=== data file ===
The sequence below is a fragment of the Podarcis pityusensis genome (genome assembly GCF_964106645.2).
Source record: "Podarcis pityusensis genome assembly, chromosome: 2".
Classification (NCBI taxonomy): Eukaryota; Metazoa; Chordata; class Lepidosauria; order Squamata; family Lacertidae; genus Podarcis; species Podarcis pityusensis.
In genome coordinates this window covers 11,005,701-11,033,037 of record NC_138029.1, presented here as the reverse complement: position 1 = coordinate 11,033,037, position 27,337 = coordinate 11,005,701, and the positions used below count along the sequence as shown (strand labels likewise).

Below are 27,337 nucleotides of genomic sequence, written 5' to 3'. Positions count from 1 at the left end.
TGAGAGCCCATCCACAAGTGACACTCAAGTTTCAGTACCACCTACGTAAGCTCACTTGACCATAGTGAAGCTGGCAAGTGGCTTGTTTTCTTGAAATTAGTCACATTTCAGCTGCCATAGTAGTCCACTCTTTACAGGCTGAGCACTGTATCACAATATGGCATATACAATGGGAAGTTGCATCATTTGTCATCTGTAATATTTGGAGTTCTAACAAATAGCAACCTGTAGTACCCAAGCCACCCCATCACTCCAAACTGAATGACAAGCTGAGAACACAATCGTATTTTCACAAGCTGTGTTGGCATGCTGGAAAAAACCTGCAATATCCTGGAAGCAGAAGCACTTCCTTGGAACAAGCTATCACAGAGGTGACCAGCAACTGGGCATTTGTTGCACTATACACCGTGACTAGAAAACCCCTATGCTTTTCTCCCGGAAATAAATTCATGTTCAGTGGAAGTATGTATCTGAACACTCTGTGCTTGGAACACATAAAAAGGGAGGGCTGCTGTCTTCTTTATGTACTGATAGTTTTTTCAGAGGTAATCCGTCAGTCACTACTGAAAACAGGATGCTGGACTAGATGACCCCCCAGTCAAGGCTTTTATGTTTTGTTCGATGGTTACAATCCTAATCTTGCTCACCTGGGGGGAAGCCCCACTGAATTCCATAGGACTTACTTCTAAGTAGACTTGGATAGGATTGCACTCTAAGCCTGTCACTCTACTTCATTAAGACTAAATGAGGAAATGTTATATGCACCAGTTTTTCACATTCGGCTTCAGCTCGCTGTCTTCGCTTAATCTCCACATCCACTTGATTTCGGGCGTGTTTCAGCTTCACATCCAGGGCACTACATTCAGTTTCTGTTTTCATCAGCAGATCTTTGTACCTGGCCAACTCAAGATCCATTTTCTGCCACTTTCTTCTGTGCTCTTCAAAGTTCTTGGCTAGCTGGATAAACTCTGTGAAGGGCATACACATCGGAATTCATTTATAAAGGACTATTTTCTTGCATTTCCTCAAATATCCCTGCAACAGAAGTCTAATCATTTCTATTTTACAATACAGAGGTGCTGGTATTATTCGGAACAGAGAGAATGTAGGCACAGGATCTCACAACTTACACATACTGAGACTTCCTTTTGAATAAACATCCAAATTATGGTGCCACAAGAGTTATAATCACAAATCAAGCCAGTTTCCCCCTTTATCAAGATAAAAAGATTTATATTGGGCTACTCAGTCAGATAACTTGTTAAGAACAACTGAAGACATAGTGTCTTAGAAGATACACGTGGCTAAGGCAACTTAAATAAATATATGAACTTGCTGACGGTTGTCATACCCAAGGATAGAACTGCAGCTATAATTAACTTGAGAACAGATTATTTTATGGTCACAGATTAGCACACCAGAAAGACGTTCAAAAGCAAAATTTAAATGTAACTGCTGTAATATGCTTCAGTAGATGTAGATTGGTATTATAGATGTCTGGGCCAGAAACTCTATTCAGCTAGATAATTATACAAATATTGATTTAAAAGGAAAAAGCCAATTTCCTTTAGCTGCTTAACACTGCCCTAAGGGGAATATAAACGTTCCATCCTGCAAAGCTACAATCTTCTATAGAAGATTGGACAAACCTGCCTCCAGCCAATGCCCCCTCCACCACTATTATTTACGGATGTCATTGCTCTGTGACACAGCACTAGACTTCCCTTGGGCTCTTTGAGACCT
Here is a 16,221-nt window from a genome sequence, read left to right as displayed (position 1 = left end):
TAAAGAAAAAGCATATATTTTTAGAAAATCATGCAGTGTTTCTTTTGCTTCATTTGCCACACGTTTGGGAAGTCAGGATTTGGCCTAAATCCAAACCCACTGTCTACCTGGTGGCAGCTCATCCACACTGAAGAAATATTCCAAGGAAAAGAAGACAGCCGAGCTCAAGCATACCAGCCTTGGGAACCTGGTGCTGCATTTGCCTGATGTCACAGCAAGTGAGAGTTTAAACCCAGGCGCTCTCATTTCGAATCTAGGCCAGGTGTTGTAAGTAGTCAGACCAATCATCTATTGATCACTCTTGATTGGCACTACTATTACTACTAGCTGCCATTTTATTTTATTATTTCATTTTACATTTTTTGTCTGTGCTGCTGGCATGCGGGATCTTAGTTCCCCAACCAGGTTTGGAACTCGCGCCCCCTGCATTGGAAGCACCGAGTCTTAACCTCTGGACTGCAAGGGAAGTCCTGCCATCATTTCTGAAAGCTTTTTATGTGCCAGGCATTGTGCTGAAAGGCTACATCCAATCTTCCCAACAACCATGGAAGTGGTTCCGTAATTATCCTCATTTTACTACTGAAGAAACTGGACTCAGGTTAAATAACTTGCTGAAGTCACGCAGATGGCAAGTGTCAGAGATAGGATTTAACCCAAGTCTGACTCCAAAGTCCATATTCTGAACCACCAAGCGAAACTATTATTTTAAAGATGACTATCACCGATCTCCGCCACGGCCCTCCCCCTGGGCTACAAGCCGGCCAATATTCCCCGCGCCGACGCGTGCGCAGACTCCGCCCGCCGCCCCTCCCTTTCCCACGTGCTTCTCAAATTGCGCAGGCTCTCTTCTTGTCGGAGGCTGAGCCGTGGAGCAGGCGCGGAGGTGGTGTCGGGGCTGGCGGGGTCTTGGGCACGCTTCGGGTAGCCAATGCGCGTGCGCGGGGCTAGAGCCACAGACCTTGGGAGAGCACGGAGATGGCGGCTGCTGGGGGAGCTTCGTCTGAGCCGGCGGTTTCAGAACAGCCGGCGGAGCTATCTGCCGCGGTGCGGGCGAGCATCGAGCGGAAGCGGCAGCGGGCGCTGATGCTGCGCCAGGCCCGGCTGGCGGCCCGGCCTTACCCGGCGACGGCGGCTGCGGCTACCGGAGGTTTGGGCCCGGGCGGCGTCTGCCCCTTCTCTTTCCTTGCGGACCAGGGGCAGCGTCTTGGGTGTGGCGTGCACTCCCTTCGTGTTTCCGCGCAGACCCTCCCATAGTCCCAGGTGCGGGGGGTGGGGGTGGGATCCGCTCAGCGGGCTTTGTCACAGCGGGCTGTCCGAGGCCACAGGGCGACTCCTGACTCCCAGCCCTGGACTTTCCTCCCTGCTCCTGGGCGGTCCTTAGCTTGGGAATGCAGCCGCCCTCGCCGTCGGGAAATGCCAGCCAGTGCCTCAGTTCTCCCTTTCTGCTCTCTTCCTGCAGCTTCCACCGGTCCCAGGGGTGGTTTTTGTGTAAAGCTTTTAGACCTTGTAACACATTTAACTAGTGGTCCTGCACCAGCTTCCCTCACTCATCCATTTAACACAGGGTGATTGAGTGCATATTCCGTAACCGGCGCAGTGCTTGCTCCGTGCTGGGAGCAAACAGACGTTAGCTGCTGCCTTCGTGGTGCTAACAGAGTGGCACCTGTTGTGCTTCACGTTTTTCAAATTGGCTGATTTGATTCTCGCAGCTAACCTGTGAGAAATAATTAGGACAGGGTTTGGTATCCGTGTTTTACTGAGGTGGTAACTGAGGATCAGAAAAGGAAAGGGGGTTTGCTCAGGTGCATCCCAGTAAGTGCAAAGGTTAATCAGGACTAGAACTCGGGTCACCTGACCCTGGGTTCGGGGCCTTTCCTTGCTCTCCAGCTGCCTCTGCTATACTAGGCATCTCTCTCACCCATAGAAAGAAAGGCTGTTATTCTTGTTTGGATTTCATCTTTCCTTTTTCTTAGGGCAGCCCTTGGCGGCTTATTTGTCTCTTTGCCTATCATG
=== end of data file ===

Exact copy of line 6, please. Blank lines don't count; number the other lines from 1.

TGAGAGCCCATCCACAAGTGACACTCAAGTTTCAGTACCACCTACGTAAGCTCACTTGACCATAGTGAAGCTGGCAAGTGGCTTGTTTTCTTGAAATTAGTCACATTTCAGCTGCCATAGTAGTCCACTCTTTACAGGCTGAGCACTGTATCACAATATGGCATATACAATGGGAAGTTGCATCATTTGTCATCTGTAATATTTGGAGTTCTAACAAATAGCAACCTGTAGTACCCAAGCCACCCCATCACTCCAAACTGAATGACAAGCTGAGAACACAATCGTATTTTCACAAGCTGTGTTGGCATGCTGGAAAAAACCTGCAATATCCTGGAAGCAGAAGCACTTCCTTGGAACAAGCTATCACAGAGGTGACCAGCAACTGGGCATTTGTTGCACTATACACCGTGACTAGAAAACCCCTATGCTTTTCTCCCGGAAATAAATTCATGTTCAGTGGAAGTATGTATCTGAACACTCTGTGCTTGGAACACATAAAAAGGGAGGGCTGCTGTCTTCTTTATGTACTGATAGTTTTTTCAGAGGTAATCCGTCAGTCACTACTGAAAACAGGATGCTGGACTAGATGACCCCCCAGTCAAGGCTTTTATGTTTTGTTCGATGGTTACAATCCTAATCTTGCTCACCTGGGGGGAAGCCCCACTGAATTCCATAGGACTTACTTCTAAGTAGACTTGGATAGGATTGCACTCTAAGCCTGTCACTCTACTTCATTAAGACTAAATGAGGAAATGTTATATGCACCAGTTTTTCACATTCGGCTTCAGCTCGCTGTCTTCGCTTAATCTCCACATCCACTTGATTTCGGGCGTGTTTCAGCTTCACATCCAGGGCACTACATTCAGTTTCTGTTTTCATCAGCAGATCTTTGTACCTGGCCAACTCAAGATCCATTTTCTGCCACTTTCTTCTGTGCTCTTCAAAGTTCTTGGCTAGCTGGATAAACTCTGTGAAGGGCATACACATCGGAATTCATTTATAAAGGACTATTTTCTTGCATTTCCTCAAATATCCCTGCAACAGAAGTCTAATCATTTCTATTTTACAATACAGAGGTGCTGGTATTATTCGGAACAGAGAGAATGTAGGCACAGGATCTCACAACTTACACATACTGAGACTTCCTTTTGAATAAACATCCAAATTATGGTGCCACAAGAGTTATAATCACAAATCAAGCCAGTTTCCCCCTTTATCAAGATAAAAAGATTTATATTGGGCTACTCAGTCAGATAACTTGTTAAGAACAACTGAAGACATAGTGTCTTAGAAGATACACGTGGCTAAGGCAACTTAAATAAATATATGAACTTGCTGACGGTTGTCATACCCAAGGATAGAACTGCAGCTATAATTAACTTGAGAACAGATTATTTTATGGTCACAGATTAGCACACCAGAAAGACGTTCAAAAGCAAAATTTAAATGTAACTGCTGTAATATGCTTCAGTAGATGTAGATTGGTATTATAGATGTCTGGGCCAGAAACTCTATTCAGCTAGATAATTATACAAATATTGATTTAAAAGGAAAAAGCCAATTTCCTTTAGCTGCTTAACACTGCCCTAAGGGGAATATAAACGTTCCATCCTGCAAAGCTACAATCTTCTATAGAAGATTGGACAAACCTGCCTCCAGCCAATGCCCCCTCCACCACTATTATTTACGGATGTCATTGCTCTGTGACACAGCACTAGACTTCCCTTGGGCTCTTTGAGACCT